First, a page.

Finding My Purpose After a Rare Brain Tumor | Cancer Friends
Featuring Matthew Zachary
Hosted by Andrew and Esther Schorr, “Cancer Friends” highlights stories and lessons from cancer survivors and their support system. Find other “Cancer Friends” episodes on our video channel here!
The segment features Matthew, who was a 21-year-old college student and pianist when he started losing fine motor skills in his left hand. As his symptoms progressed, doctors discovered the reason why: an extremely rare brain tumor.
Matthew discusses the founding and growth of Stupid Cancer, a nonprofit that focuses on adolescent and young adult (AYA) cancer research and resources.
He also shares his experience of being a self-proclaimed provocateur in the cancer world, turning anger into action, and looking toward the future of preventing cancer.
This interview has been edited for clarity. This is not medical advice. Please consult with your healthcare provider for treatment decisions.
- Introduction to Matthew
- 1st symptoms
- Seeing campus doctors
- Surgery to remove to brain tumor
- An extremely rare type of tumor
- Undergoing radiation treatment
- Side effects of radiation
- Feeling like the only young adult with cancer
- Stupid Cancer
- Growth of Stupid Cancer
- Necessity of a provocateur in cancer advocacy
- Turning anger into action
- Shift in research for young adults
- Not knowing what information to look for
- Advice for parents navigating their child’s diagnosis
We deserve better. We want to live a little more. And why should we be treated differently?Matthew Zachary
Introduction to Matthew
Andrew Schorr, The Patient Story: Hello, it’s Andrew Schorr and Esther Schorr again, back with “Cancer Friends,” our series. We want to introduce you to someone who’s been a friend in Cancer Land for a long time, Matthew Zachary, who joins us from New York City. Hi, Matthew.
Matthew Zachary: Hello. How are you?
Esther Schorr, The Patient Story: Great to see you.
Andrew, TPS: We’re doing good. Matthew, at age 21, [was] a college student in upstate New York, and really working full time as a music student on the piano. [He] had a problem he’ll describe that ended up being a brain tumor.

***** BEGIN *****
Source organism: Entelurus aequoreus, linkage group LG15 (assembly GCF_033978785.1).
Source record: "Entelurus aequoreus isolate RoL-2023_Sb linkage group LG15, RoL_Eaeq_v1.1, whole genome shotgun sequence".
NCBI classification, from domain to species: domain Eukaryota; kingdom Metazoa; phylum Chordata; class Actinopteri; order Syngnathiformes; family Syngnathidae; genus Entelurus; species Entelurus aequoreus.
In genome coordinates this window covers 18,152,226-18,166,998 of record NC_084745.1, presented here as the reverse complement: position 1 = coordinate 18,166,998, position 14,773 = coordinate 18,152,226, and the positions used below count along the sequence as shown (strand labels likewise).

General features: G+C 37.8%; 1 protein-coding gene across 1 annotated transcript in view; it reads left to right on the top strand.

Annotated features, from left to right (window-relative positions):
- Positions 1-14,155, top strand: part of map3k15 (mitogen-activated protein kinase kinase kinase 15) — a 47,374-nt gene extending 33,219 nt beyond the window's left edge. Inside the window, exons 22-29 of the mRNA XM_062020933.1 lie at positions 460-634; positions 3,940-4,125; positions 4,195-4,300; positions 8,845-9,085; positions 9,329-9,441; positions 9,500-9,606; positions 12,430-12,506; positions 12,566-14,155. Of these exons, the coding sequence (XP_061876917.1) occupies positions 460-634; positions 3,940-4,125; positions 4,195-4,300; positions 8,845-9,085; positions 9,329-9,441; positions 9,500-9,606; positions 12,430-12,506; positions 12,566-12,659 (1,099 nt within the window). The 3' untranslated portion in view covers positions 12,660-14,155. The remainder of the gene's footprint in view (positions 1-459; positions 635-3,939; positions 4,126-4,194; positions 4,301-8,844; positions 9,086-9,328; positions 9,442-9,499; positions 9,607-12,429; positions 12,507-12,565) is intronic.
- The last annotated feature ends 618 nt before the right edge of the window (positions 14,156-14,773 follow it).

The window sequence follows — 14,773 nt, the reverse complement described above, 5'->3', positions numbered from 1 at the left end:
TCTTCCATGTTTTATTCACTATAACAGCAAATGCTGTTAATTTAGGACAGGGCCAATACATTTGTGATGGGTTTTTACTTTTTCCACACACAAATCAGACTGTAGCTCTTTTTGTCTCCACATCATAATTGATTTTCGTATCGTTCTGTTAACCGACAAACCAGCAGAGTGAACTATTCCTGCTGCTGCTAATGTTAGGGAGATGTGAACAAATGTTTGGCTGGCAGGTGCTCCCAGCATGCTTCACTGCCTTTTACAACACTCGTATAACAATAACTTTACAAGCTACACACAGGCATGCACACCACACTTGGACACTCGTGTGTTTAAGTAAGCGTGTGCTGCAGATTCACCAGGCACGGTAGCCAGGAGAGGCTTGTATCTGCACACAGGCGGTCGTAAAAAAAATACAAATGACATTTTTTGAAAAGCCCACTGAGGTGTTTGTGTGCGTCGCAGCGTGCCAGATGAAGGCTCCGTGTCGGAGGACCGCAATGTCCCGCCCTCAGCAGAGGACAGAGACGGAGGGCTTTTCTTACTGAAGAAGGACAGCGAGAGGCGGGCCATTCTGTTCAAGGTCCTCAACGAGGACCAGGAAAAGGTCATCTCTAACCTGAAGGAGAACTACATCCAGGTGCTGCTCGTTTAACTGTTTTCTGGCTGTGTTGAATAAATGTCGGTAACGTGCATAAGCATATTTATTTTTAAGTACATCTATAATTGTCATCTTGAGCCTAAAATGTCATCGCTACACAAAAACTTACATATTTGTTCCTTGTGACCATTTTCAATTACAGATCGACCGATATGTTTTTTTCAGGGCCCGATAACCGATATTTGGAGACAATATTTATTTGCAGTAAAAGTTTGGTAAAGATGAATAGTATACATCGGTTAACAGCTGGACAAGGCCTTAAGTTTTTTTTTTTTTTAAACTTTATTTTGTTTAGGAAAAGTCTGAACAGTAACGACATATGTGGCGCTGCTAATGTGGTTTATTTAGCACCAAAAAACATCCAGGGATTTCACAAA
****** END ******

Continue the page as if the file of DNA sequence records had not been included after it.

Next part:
It ended up transforming him in really helping thousands and thousands of people who have been or are even now young adults with cancer. We want to take you through what happened with Matthew and how it’s made a difference to so many people and what you do today.
Andrew, TPS: So, Matthew, let’s go back to when you were 21. What happened?
Matthew: Well, let’s go for the history lesson, shall we? This is an exercise in anthropology. I was classically trained from the age of 11. So 10 years later, I’m a college senior composing for film, television, orchestra, jazz band, whatever it was. I wanted to go to grad school.
I wanted to be a film composer, and that was the plan, the job, the goal. Rarely does someone that young know what they want to be for the rest of their life, but that was kind of my fortune at the time.
During summer break, everything was fine. [I] got back to school, and I immediately noticed — maybe this is just unique to being a pianist — that the fine motor coordination of my left hand wasn’t as great as I remember it to be.
I couldn’t run my fingers up the keyboard as quickly as I remember, and yet my right hand was perfectly fine the way I remember. You’re young, dumb, stupid, 21. I’m like, “Oh, that’s weird. Whatever,” and that was kind of what happened.
Over the course of the fall semester at Binghamton, it worsened to the point where — I’m a lefty — I couldn’t grip a pen and write. I could barely type with my left hand, like touch type. I was just poking like we do these days. I’m like, “Oh, that’s still weird.”
Seeing campus doctors
Matthew: I kept going to the doctors on campus, and they’re like, “Eh, you have carpal tunnel. Put your backpack on your other shoulder,” or, “Hmm, you might have early-onset multiple sclerosis,” or “Hmm, this could be, I don’t know, Epstein-Barr syndrome.” So this crazy litany of nonsense.
It’s hard to blame them. You don’t think brain cancer. 21-year-old, pianist, left hand doesn’t work. Ultimately, then the headaches showed up, and then they started taking me seriously. That’s really where the shit hit the fan right after Thanksgiving. That’s how I went from, “I’m great,” to, “What the hell is happening?”
Surgery to remove to brain tumor